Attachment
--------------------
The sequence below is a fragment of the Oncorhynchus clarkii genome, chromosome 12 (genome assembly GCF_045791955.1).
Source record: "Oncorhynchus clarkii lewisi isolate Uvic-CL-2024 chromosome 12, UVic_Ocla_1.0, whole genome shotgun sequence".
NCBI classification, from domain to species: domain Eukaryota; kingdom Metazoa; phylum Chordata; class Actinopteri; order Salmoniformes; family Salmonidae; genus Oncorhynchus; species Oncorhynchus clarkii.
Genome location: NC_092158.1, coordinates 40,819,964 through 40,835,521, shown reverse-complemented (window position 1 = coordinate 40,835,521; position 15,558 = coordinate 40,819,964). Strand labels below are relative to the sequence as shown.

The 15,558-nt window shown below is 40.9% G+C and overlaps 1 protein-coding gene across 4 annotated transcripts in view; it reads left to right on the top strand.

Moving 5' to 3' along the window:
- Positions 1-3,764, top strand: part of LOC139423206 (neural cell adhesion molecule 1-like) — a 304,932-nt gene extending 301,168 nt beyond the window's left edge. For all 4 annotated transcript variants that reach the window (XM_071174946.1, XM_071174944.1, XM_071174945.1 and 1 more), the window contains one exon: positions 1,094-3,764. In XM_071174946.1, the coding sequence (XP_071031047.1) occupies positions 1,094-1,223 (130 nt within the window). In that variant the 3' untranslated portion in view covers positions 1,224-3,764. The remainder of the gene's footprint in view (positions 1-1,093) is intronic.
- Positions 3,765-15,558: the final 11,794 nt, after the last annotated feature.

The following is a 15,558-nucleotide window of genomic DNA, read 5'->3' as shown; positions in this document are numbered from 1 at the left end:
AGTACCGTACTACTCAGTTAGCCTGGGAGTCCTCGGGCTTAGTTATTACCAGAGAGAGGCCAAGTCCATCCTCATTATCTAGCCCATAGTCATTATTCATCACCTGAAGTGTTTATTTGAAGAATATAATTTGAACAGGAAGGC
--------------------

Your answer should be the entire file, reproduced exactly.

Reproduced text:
The sequence below is a fragment of the Oncorhynchus clarkii genome, chromosome 12 (genome assembly GCF_045791955.1).
Source record: "Oncorhynchus clarkii lewisi isolate Uvic-CL-2024 chromosome 12, UVic_Ocla_1.0, whole genome shotgun sequence".
NCBI classification, from domain to species: domain Eukaryota; kingdom Metazoa; phylum Chordata; class Actinopteri; order Salmoniformes; family Salmonidae; genus Oncorhynchus; species Oncorhynchus clarkii.
Genome location: NC_092158.1, coordinates 40,819,964 through 40,835,521, shown reverse-complemented (window position 1 = coordinate 40,835,521; position 15,558 = coordinate 40,819,964). Strand labels below are relative to the sequence as shown.

The 15,558-nt window shown below is 40.9% G+C and overlaps 1 protein-coding gene across 4 annotated transcripts in view; it reads left to right on the top strand.

Moving 5' to 3' along the window:
- Positions 1-3,764, top strand: part of LOC139423206 (neural cell adhesion molecule 1-like) — a 304,932-nt gene extending 301,168 nt beyond the window's left edge. For all 4 annotated transcript variants that reach the window (XM_071174946.1, XM_071174944.1, XM_071174945.1 and 1 more), the window contains one exon: positions 1,094-3,764. In XM_071174946.1, the coding sequence (XP_071031047.1) occupies positions 1,094-1,223 (130 nt within the window). In that variant the 3' untranslated portion in view covers positions 1,224-3,764. The remainder of the gene's footprint in view (positions 1-1,093) is intronic.
- Positions 3,765-15,558: the final 11,794 nt, after the last annotated feature.

The following is a 15,558-nucleotide window of genomic DNA, read 5'->3' as shown; positions in this document are numbered from 1 at the left end:
AGTACCGTACTACTCAGTTAGCCTGGGAGTCCTCGGGCTTAGTTATTACCAGAGAGAGGCCAAGTCCATCCTCATTATCTAGCCCATAGTCATTATTCATCACCTGAAGTGTTTATTTGAAGAATATAATTTGAACAGGAAGGC